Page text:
Almost everybody has a close relative or a friend that is distressed by mental dementia or Alzheimer's. Temporary treatment techniques combine drugs and behavioral approaches to deal with the effects and growth of Alzheimer's Disease (AD), but there is no complete cure. Perhaps chess can help.

Recent research indicates that playing chess can reduce the risk of AD by up to 75%

An individual in the US develops Alzheimer's disease every 68 seconds. 14.5 million caregivers have rendered more than 17.5 billion hours of unpaid treatment, and the overall expense of Alzheimer's is expected to balloon from $203 billion in 2013 to $1.2 trillion by 2050. Medical science is still wrestling with cause and cure, but there is one therapy that appears to succeed

What should be done in the future to deter the outbreak or slow it down? A fascinating activity exists that may indeed delay the disease or interrupt it. Staying cognitively engaged is related to keeping the mind sharp by mentally engaging behaviors, such as playing chess games.

Grandmaster brain

Can Alzheimer’s Disease and Mental Dementia be fought by a daily chess game and a cup of coffee?

Chess is an especially good brain builder! This is a pretty basic game to play. It needs a little practice, but you can play it easily, and there are countless opportunities to play. Playing games like chess can relax our brains, improve our social connections with others, and potentially relieve tension. Still, the type, variety, and frequency of the games we play are essential for reducing the likelihood of Alzheimer's. Chess appears to be a remedy that works. People over the age of 75 who take part in brain-stimulating leisure activities are less likely to develop symptoms of dementia. Analysis indicates that chess stimulates particular brain regions and the stimulus changes with the obstacles facing a chess player during the game. We all know that games can be enjoyable and challenging, but if we are genuinely involved in preserving brain fitness. The emergence of mind sports as a tool to reduce our risk of Alzheimer's is based on using and exercising all six cognitive areas of the brain and continuing the program. Chess touches every one of those areas.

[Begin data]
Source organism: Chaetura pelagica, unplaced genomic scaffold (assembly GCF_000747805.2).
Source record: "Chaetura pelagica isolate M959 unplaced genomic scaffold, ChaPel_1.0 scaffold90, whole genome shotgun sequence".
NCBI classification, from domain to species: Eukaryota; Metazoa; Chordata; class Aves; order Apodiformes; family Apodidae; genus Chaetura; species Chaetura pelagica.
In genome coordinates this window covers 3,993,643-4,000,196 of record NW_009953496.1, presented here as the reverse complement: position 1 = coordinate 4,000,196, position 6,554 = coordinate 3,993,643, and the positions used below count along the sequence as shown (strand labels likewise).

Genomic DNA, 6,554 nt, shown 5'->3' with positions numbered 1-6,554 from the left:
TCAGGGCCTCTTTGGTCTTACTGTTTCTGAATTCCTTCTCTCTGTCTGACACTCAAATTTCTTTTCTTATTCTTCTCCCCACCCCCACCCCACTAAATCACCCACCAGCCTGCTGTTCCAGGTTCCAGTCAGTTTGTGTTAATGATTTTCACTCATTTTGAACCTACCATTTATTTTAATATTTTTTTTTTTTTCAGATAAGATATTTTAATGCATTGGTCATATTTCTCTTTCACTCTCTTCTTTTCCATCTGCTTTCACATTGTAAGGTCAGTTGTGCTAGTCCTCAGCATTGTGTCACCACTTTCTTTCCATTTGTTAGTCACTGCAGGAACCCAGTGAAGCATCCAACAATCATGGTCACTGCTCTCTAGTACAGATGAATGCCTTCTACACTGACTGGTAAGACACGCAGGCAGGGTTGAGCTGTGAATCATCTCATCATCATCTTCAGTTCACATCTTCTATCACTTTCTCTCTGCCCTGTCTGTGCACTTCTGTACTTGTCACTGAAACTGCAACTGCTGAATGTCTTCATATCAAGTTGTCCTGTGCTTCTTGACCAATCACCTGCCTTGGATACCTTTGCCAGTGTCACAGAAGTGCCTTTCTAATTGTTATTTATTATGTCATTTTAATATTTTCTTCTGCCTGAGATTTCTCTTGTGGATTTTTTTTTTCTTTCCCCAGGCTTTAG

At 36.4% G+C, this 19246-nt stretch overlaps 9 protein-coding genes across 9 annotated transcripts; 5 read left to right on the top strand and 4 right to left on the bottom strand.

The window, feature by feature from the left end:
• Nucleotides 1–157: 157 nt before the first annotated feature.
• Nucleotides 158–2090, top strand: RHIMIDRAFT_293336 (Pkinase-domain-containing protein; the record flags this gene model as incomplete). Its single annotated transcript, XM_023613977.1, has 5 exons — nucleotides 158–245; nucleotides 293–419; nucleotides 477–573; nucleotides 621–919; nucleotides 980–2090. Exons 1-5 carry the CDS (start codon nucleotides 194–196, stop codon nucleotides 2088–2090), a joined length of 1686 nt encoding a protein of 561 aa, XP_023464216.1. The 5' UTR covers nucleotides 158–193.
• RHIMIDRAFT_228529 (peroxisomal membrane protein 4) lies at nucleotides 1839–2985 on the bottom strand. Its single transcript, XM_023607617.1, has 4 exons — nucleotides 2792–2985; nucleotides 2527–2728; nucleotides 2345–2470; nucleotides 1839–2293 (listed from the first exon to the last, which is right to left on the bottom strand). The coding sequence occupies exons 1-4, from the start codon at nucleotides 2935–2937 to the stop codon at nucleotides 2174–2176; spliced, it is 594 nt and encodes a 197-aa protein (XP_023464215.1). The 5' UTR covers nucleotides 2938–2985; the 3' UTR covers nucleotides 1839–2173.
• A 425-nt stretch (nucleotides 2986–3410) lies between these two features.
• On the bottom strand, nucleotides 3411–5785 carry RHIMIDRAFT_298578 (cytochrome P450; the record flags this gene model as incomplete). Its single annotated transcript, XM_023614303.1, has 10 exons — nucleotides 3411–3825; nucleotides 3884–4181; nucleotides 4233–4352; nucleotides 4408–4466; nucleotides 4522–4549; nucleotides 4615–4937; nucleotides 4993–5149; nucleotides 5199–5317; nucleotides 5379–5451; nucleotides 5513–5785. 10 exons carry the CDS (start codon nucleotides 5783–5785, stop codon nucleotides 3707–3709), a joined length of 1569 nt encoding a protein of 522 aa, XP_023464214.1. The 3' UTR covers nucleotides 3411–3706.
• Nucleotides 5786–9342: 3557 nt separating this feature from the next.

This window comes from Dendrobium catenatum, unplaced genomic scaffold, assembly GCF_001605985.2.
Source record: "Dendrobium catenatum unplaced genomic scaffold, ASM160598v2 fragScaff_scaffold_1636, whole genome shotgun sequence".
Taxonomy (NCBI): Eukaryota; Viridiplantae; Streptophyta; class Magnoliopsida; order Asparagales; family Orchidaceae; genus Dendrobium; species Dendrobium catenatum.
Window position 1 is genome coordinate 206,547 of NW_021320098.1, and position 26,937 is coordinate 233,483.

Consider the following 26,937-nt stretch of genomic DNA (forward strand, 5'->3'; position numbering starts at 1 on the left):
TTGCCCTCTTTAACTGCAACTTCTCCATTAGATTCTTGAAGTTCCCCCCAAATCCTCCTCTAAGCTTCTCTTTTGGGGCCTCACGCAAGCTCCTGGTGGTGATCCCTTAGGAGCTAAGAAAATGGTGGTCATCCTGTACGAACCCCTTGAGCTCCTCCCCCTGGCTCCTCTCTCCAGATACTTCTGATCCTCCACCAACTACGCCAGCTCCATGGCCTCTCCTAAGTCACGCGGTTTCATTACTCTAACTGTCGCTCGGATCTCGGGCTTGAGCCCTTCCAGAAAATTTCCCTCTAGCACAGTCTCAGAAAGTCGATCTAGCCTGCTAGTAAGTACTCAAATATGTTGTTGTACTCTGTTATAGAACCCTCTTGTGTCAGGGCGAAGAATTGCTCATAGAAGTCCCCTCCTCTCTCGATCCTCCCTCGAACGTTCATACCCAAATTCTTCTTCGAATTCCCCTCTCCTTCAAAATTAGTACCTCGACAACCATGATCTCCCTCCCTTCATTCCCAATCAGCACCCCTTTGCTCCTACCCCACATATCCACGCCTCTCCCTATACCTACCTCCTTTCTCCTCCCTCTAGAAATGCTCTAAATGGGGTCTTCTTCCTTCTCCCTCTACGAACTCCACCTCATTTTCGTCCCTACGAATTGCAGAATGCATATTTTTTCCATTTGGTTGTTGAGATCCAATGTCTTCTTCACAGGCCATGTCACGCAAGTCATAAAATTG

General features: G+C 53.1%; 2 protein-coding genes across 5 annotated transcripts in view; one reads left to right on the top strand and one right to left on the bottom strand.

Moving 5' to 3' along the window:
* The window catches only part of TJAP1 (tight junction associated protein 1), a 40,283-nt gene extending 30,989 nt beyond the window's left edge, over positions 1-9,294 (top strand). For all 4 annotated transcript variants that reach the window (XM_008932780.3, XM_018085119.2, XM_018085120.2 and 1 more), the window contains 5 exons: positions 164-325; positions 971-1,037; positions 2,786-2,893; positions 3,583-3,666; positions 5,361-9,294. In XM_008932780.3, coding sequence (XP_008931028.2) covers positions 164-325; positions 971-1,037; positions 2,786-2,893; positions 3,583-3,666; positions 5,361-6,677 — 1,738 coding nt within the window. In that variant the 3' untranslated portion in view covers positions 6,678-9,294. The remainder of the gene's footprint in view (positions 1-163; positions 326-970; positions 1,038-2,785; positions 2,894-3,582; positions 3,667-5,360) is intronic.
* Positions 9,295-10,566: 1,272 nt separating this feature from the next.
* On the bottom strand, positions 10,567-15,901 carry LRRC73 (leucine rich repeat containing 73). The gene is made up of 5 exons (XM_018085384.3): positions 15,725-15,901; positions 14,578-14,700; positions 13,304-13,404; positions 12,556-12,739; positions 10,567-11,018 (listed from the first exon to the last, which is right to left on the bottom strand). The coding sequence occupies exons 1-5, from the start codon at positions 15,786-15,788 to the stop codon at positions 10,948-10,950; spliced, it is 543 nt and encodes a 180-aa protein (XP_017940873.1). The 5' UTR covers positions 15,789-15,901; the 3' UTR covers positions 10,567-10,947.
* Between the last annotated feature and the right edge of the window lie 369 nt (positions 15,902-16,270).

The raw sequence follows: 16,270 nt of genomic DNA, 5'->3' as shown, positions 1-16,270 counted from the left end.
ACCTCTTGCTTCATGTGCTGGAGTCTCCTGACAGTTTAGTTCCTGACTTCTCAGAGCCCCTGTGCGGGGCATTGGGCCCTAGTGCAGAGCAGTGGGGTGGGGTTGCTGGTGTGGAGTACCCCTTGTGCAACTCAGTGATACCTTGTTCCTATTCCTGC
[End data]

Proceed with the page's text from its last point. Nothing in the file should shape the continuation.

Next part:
When doctors prescribe a chess game along with aerobic exercise and a balanced diet for older people, the day might not be far off! For an unforgettable experience and a happier life in the future, the leisure benefit would build one you will want to recall.

Playing chess can help to fight Alzheimer's. If you can, please help your local Alzheimer community caregivers and support the cause.


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